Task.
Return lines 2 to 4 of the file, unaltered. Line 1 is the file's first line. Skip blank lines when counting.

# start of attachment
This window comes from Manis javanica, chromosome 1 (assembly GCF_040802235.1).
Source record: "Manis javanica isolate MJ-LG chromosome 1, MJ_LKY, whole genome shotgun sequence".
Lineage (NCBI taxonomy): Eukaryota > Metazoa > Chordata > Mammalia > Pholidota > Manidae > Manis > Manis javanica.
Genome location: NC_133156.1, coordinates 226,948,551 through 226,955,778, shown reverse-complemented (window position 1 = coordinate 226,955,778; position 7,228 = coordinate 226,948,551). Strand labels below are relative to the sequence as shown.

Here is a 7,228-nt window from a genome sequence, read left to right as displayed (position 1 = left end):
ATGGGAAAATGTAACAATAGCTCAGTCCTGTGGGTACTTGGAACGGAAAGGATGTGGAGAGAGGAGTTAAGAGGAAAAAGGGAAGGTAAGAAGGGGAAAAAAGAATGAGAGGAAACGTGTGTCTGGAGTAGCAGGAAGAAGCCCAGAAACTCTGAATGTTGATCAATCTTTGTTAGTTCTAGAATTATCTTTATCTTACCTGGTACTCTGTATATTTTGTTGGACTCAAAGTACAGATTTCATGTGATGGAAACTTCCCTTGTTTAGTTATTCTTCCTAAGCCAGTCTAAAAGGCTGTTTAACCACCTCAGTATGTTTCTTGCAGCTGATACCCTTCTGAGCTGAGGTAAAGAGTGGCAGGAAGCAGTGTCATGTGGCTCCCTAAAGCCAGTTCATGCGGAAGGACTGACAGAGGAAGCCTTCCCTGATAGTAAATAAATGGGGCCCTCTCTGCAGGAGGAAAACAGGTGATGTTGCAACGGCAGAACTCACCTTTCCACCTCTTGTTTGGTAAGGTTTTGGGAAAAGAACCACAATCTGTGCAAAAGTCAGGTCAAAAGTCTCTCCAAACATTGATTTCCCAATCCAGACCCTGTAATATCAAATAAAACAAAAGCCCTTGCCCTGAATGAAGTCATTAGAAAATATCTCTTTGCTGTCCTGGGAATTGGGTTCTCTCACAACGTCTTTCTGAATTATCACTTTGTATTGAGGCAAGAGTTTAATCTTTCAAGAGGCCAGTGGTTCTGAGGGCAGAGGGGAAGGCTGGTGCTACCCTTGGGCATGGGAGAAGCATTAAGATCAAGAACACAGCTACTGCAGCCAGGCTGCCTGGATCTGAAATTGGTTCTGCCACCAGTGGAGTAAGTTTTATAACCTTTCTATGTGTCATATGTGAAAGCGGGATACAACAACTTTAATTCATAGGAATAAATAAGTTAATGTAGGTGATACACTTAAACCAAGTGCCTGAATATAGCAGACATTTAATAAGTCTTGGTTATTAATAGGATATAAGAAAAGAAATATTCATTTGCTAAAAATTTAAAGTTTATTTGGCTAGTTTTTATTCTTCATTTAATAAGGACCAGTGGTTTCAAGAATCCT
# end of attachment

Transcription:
Source record: "Manis javanica isolate MJ-LG chromosome 1, MJ_LKY, whole genome shotgun sequence".
Lineage (NCBI taxonomy): Eukaryota > Metazoa > Chordata > Mammalia > Pholidota > Manidae > Manis > Manis javanica.
Genome location: NC_133156.1, coordinates 226,948,551 through 226,955,778, shown reverse-complemented (window position 1 = coordinate 226,955,778; position 7,228 = coordinate 226,948,551). Strand labels below are relative to the sequence as shown.